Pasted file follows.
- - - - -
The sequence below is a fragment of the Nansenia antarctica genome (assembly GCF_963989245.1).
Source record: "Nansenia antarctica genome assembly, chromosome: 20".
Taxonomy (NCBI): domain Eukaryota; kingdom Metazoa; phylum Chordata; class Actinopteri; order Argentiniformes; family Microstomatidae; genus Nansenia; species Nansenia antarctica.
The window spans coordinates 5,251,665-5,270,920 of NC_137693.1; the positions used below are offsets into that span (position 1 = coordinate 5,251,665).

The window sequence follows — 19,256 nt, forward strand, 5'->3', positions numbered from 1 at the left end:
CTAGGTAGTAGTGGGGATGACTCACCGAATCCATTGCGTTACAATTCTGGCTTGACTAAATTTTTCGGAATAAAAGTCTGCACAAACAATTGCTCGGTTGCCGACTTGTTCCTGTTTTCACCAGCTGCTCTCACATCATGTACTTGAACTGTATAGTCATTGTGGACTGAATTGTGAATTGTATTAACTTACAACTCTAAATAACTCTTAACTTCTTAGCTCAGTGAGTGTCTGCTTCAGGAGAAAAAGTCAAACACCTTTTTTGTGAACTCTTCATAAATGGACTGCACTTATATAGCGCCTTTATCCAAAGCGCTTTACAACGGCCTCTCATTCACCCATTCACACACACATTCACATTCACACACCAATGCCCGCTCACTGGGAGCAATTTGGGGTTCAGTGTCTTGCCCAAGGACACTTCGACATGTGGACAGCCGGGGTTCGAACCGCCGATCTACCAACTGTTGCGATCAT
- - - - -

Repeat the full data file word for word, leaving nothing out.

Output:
The sequence below is a fragment of the Nansenia antarctica genome (assembly GCF_963989245.1).
Source record: "Nansenia antarctica genome assembly, chromosome: 20".
Taxonomy (NCBI): domain Eukaryota; kingdom Metazoa; phylum Chordata; class Actinopteri; order Argentiniformes; family Microstomatidae; genus Nansenia; species Nansenia antarctica.
The window spans coordinates 5,251,665-5,270,920 of NC_137693.1; the positions used below are offsets into that span (position 1 = coordinate 5,251,665).

The window sequence follows — 19,256 nt, forward strand, 5'->3', positions numbered from 1 at the left end:
CTAGGTAGTAGTGGGGATGACTCACCGAATCCATTGCGTTACAATTCTGGCTTGACTAAATTTTTCGGAATAAAAGTCTGCACAAACAATTGCTCGGTTGCCGACTTGTTCCTGTTTTCACCAGCTGCTCTCACATCATGTACTTGAACTGTATAGTCATTGTGGACTGAATTGTGAATTGTATTAACTTACAACTCTAAATAACTCTTAACTTCTTAGCTCAGTGAGTGTCTGCTTCAGGAGAAAAAGTCAAACACCTTTTTTGTGAACTCTTCATAAATGGACTGCACTTATATAGCGCCTTTATCCAAAGCGCTTTACAACGGCCTCTCATTCACCCATTCACACACACATTCACATTCACACACCAATGCCCGCTCACTGGGAGCAATTTGGGGTTCAGTGTCTTGCCCAAGGACACTTCGACATGTGGACAGCCGGGGTTCGAACCGCCGATCTACCAACTGTTGCGATCAT